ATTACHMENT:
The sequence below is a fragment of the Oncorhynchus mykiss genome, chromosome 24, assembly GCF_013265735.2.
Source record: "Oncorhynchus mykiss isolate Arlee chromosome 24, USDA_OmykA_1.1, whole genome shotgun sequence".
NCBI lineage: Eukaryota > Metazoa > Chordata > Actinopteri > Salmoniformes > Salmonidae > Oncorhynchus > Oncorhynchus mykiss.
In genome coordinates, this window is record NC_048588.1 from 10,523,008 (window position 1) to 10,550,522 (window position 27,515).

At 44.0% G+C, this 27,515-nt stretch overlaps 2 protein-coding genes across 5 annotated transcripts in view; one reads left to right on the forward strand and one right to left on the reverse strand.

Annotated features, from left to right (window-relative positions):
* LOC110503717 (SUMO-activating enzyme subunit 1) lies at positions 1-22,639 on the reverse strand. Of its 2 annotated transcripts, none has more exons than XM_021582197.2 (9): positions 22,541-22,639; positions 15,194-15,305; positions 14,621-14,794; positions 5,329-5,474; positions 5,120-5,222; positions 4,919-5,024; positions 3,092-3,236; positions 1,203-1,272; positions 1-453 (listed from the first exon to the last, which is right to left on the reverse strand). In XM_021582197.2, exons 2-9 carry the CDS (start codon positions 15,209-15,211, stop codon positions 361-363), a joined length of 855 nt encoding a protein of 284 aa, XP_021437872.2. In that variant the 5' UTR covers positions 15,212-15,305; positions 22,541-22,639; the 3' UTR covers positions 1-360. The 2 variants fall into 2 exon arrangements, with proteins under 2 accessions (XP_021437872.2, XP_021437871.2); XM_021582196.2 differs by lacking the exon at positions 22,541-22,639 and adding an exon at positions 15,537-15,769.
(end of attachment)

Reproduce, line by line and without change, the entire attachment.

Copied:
The sequence below is a fragment of the Oncorhynchus mykiss genome, chromosome 24, assembly GCF_013265735.2.
Source record: "Oncorhynchus mykiss isolate Arlee chromosome 24, USDA_OmykA_1.1, whole genome shotgun sequence".
NCBI lineage: Eukaryota > Metazoa > Chordata > Actinopteri > Salmoniformes > Salmonidae > Oncorhynchus > Oncorhynchus mykiss.
In genome coordinates, this window is record NC_048588.1 from 10,523,008 (window position 1) to 10,550,522 (window position 27,515).

At 44.0% G+C, this 27,515-nt stretch overlaps 2 protein-coding genes across 5 annotated transcripts in view; one reads left to right on the forward strand and one right to left on the reverse strand.

Annotated features, from left to right (window-relative positions):
* LOC110503717 (SUMO-activating enzyme subunit 1) lies at positions 1-22,639 on the reverse strand. Of its 2 annotated transcripts, none has more exons than XM_021582197.2 (9): positions 22,541-22,639; positions 15,194-15,305; positions 14,621-14,794; positions 5,329-5,474; positions 5,120-5,222; positions 4,919-5,024; positions 3,092-3,236; positions 1,203-1,272; positions 1-453 (listed from the first exon to the last, which is right to left on the reverse strand). In XM_021582197.2, exons 2-9 carry the CDS (start codon positions 15,209-15,211, stop codon positions 361-363), a joined length of 855 nt encoding a protein of 284 aa, XP_021437872.2. In that variant the 5' UTR covers positions 15,212-15,305; positions 22,541-22,639; the 3' UTR covers positions 1-360. The 2 variants fall into 2 exon arrangements, with proteins under 2 accessions (XP_021437872.2, XP_021437871.2); XM_021582196.2 differs by lacking the exon at positions 22,541-22,639 and adding an exon at positions 15,537-15,769.